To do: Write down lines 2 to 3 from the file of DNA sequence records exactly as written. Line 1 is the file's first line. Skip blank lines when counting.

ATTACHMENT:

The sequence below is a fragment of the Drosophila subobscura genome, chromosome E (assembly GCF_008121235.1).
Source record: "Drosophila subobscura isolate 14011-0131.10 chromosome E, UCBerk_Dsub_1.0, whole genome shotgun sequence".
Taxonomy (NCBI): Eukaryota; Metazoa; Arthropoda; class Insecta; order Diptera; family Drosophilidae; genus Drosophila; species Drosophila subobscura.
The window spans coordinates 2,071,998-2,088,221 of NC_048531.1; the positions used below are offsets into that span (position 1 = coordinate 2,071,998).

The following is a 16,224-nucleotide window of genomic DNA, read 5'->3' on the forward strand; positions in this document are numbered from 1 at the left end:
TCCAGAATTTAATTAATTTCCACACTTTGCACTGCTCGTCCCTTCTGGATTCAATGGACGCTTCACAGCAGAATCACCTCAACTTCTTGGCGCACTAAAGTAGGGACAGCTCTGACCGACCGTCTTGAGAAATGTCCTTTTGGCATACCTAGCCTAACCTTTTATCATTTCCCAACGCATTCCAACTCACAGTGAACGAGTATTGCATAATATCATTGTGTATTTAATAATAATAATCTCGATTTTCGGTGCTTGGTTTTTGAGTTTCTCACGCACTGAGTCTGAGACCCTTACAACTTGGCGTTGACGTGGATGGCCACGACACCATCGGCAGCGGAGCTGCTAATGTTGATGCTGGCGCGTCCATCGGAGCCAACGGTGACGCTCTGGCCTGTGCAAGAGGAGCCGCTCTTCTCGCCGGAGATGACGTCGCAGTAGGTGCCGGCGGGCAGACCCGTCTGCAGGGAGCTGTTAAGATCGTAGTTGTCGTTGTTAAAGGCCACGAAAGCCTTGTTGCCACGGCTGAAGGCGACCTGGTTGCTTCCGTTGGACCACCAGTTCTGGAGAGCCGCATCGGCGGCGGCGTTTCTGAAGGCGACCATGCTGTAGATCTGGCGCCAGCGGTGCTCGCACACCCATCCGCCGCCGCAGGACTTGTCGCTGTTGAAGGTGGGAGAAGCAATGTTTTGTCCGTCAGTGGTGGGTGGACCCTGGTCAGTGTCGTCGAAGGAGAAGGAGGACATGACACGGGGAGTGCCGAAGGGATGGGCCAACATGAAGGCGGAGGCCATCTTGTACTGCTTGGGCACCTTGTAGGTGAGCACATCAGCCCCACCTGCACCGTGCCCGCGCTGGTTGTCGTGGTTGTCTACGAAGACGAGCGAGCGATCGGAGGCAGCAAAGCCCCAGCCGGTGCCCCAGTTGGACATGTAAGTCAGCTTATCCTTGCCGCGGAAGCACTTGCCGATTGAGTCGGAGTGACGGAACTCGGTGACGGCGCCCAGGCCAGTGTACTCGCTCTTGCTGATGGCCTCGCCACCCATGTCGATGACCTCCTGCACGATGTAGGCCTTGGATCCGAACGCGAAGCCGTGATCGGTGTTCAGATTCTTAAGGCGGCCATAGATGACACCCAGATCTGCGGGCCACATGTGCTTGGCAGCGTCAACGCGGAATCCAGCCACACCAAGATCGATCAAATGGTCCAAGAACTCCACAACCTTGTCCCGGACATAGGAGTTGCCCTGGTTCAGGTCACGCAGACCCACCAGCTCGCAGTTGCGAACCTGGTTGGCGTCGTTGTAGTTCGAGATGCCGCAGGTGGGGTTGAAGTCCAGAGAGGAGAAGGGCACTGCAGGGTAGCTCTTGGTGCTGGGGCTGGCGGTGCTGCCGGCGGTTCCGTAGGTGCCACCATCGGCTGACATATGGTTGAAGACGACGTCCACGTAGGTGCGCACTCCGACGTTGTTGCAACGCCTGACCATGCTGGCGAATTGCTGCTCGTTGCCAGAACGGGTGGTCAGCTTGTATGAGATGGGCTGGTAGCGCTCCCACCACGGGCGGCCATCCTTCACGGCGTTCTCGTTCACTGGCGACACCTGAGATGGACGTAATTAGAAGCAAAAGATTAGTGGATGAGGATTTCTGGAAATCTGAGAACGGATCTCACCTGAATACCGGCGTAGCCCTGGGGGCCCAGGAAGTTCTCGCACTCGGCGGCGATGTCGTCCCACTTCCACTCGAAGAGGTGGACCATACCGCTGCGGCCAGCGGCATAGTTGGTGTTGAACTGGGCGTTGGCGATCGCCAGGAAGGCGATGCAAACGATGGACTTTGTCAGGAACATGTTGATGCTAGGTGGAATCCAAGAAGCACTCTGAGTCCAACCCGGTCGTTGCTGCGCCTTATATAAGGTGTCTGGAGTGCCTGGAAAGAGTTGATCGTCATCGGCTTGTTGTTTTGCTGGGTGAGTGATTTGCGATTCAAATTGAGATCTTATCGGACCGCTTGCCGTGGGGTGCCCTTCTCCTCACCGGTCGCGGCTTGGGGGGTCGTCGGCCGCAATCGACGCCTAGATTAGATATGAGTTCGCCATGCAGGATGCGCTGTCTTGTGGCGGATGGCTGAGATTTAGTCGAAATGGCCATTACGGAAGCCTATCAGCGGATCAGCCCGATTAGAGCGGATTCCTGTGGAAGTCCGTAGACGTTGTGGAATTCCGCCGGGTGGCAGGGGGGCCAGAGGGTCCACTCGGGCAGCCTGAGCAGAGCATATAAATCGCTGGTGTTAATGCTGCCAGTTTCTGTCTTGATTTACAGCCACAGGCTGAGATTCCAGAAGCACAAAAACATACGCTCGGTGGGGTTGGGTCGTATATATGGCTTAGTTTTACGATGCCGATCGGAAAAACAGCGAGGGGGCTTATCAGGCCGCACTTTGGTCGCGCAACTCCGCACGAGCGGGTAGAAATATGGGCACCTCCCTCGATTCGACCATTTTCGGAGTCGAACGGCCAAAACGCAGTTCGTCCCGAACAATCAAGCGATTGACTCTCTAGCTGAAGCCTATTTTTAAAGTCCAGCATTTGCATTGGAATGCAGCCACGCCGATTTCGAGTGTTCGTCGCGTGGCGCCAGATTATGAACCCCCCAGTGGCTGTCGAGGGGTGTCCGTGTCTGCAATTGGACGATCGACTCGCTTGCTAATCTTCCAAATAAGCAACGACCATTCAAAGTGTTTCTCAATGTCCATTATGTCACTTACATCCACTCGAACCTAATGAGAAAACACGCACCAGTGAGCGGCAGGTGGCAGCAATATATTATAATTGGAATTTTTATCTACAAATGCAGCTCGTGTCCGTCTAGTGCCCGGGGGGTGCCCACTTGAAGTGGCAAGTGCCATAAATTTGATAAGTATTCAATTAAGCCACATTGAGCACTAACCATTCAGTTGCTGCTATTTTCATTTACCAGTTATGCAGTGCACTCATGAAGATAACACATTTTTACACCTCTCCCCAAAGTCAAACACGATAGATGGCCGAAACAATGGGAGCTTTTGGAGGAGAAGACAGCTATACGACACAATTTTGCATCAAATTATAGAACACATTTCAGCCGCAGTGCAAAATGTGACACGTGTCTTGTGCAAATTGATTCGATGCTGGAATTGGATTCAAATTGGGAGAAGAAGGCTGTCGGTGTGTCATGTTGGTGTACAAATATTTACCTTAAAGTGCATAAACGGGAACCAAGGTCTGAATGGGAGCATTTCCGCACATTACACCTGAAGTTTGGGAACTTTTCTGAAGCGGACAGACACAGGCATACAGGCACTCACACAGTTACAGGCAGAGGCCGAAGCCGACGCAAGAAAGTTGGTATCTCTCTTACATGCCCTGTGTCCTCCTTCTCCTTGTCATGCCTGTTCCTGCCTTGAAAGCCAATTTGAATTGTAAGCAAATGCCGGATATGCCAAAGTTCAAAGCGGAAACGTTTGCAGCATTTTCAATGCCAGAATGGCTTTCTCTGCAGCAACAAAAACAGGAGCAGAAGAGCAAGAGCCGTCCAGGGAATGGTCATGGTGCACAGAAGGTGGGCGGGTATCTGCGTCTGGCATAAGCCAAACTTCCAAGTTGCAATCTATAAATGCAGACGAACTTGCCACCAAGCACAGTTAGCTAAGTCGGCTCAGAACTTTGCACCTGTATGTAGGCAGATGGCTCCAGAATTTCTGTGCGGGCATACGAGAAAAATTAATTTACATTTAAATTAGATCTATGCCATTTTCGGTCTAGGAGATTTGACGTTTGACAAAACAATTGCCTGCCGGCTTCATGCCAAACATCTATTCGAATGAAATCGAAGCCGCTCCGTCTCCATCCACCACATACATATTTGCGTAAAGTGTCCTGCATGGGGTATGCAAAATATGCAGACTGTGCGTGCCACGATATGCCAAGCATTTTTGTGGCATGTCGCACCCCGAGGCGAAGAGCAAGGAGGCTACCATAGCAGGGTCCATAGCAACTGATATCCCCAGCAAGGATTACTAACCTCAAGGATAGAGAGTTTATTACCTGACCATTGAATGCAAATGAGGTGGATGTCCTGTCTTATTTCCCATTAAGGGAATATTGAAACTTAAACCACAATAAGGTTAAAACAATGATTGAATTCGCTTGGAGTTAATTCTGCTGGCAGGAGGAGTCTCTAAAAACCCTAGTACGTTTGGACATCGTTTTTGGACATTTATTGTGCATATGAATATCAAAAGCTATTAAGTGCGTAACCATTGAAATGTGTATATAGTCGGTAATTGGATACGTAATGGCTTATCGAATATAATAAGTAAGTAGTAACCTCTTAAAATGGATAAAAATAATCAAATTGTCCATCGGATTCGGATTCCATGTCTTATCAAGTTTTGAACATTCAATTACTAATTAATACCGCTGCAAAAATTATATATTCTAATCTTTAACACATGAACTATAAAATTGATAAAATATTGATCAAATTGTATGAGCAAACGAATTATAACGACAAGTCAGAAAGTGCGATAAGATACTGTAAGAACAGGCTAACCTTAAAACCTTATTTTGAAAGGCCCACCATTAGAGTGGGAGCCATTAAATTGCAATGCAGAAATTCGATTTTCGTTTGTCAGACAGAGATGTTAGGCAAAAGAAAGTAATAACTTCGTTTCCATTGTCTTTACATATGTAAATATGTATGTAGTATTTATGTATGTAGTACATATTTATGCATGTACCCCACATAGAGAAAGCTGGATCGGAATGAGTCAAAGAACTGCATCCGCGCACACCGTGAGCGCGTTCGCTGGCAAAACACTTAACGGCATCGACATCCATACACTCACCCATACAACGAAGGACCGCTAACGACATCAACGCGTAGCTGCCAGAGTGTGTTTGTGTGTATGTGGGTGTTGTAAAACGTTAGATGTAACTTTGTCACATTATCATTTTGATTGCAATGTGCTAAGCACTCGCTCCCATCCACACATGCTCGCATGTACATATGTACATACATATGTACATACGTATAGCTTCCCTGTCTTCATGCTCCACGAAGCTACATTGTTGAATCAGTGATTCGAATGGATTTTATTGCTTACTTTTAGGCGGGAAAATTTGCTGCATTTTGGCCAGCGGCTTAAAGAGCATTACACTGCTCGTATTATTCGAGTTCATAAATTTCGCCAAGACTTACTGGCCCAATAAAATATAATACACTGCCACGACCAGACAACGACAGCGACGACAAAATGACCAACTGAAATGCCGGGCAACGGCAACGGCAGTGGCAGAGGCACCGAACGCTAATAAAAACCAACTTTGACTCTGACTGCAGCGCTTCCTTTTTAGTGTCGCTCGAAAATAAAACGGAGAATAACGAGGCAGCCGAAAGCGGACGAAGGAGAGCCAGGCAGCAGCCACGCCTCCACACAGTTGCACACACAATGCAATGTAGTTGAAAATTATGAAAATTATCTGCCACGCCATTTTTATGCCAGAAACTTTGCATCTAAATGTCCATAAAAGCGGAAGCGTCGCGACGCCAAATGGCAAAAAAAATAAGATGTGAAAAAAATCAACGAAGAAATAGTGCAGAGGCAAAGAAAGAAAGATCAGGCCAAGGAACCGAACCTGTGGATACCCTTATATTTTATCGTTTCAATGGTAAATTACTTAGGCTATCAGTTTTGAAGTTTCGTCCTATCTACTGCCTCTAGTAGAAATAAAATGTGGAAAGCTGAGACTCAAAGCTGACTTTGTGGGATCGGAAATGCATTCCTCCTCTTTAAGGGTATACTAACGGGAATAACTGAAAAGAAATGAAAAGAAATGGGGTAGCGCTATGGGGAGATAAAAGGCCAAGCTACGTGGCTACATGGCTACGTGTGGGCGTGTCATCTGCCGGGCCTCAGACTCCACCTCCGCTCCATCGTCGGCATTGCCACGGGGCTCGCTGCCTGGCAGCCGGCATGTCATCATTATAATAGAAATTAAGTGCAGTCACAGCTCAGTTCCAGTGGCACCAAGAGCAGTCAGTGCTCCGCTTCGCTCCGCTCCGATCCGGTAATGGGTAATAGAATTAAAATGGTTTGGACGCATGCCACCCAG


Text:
Source record: "Drosophila subobscura isolate 14011-0131.10 chromosome E, UCBerk_Dsub_1.0, whole genome shotgun sequence".
Taxonomy (NCBI): Eukaryota; Metazoa; Arthropoda; class Insecta; order Diptera; family Drosophilidae; genus Drosophila; species Drosophila subobscura.